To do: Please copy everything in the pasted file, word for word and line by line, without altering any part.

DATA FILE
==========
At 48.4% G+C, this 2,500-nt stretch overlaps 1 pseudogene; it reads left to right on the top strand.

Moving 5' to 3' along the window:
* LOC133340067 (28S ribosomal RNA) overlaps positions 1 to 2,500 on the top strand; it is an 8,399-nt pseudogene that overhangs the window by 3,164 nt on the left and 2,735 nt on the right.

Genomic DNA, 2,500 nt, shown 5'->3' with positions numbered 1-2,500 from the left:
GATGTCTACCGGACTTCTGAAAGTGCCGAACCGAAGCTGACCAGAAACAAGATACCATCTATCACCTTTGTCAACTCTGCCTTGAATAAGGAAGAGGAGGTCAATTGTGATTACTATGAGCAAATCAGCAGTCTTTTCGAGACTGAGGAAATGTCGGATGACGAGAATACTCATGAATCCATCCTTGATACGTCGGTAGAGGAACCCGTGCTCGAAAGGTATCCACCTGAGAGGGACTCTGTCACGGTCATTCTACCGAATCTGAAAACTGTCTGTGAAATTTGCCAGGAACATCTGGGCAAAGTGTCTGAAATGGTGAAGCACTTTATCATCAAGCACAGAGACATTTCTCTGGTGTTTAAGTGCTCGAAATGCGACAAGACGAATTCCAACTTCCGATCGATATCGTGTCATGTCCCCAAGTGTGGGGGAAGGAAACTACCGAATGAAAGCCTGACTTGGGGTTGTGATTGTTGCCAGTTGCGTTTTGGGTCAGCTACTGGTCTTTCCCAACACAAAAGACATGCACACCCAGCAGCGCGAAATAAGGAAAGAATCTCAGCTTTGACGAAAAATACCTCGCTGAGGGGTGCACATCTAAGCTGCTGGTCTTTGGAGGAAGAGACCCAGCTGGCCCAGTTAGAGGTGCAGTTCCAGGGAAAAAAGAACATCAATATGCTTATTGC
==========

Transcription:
At 48.4% G+C, this 2,500-nt stretch overlaps 1 pseudogene; it reads left to right on the top strand.

Moving 5' to 3' along the window:
* LOC133340067 (28S ribosomal RNA) overlaps positions 1 to 2,500 on the top strand; it is an 8,399-nt pseudogene that overhangs the window by 3,164 nt on the left and 2,735 nt on the right.

Genomic DNA, 2,500 nt, shown 5'->3' with positions numbered 1-2,500 from the left:
GATGTCTACCGGACTTCTGAAAGTGCCGAACCGAAGCTGACCAGAAACAAGATACCATCTATCACCTTTGTCAACTCTGCCTTGAATAAGGAAGAGGAGGTCAATTGTGATTACTATGAGCAAATCAGCAGTCTTTTCGAGACTGAGGAAATGTCGGATGACGAGAATACTCATGAATCCATCCTTGATACGTCGGTAGAGGAACCCGTGCTCGAAAGGTATCCACCTGAGAGGGACTCTGTCACGGTCATTCTACCGAATCTGAAAACTGTCTGTGAAATTTGCCAGGAACATCTGGGCAAAGTGTCTGAAATGGTGAAGCACTTTATCATCAAGCACAGAGACATTTCTCTGGTGTTTAAGTGCTCGAAATGCGACAAGACGAATTCCAACTTCCGATCGATATCGTGTCATGTCCCCAAGTGTGGGGGAAGGAAACTACCGAATGAAAGCCTGACTTGGGGTTGTGATTGTTGCCAGTTGCGTTTTGGGTCAGCTACTGGTCTTTCCCAACACAAAAGACATGCACACCCAGCAGCGCGAAATAAGGAAAGAATCTCAGCTTTGACGAAAAATACCTCGCTGAGGGGTGCACATCTAAGCTGCTGGTCTTTGGAGGAAGAGACCCAGCTGGCCCAGTTAGAGGTGCAGTTCCAGGGAAAAAAGAACATCAATATGCTTATTGC